In Curt LeviantÆs wry, funny tales of love and desire set in various localesùthe deep South, Boston, New York, Italy, Israelùthe protagonists are men, women, guys and gals of various backgrounds and ages. Some are teenagers; others are students, writers, salesmen, teachers; thereÆs even a great-grandfather in the mix. We meet Holocaust survivors, a pretty petty thief, a playwright, students on vacation, a Polish gentile woman in love with Jewish history, a non-Jewish Holocaust historian, a book salesman, a Yiddish artist, a synagogue architect, a secretary at Harvard, and other delectable characters.
What unites all these disparate people is the universal desire for love and affectionùsome claw, some snag, others just wait. And some even succeed.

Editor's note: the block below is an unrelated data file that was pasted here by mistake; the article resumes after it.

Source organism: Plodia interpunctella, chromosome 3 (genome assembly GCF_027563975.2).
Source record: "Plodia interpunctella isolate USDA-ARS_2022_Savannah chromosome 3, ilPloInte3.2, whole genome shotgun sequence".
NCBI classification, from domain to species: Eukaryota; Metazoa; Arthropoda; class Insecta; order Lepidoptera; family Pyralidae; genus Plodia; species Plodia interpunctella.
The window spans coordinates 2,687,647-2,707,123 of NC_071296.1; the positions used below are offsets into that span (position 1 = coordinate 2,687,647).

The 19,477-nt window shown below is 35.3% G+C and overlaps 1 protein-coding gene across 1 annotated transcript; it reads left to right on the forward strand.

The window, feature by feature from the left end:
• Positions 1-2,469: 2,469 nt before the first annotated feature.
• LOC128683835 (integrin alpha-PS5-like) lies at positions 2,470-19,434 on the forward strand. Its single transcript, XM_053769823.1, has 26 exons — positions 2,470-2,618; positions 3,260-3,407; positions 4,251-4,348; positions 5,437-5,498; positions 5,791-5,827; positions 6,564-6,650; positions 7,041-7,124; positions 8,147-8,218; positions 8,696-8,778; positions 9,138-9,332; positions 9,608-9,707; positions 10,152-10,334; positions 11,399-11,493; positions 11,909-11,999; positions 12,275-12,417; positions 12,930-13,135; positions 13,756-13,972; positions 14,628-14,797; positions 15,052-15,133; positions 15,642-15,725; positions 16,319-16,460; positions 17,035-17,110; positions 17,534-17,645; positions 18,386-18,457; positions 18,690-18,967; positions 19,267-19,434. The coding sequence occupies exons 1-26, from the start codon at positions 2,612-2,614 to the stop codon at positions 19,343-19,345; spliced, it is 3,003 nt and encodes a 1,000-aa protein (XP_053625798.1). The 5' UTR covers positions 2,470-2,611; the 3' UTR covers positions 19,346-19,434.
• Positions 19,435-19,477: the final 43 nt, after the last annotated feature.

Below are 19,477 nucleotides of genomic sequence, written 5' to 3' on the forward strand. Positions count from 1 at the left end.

LeviantÆs newest collection stands alongside his substantial oeuvre in the vein of Bellow, Singer, Kafkaùa place theyÆre likely to remain for a long, long time.
Selected praise for Curt LeviantÆs previous work
Diary of an Adulterous Woman
A moral work, an erudite puzzle and a deeply moving demonstration that language has consequences. . . . Here the author shadows the great fiction of Nabokov and Borges. ùReview of Contemporary Fiction
The Yemenite Girl
I enjoyed every turn of the story . . . which is done with great tact, feeling and skill. ùSaul Bellow
Pure pleasure. . . depth, delicacy, fully fleshed characters. . . . as playful as Borges and Thomas Stoppard. ùBoston Globe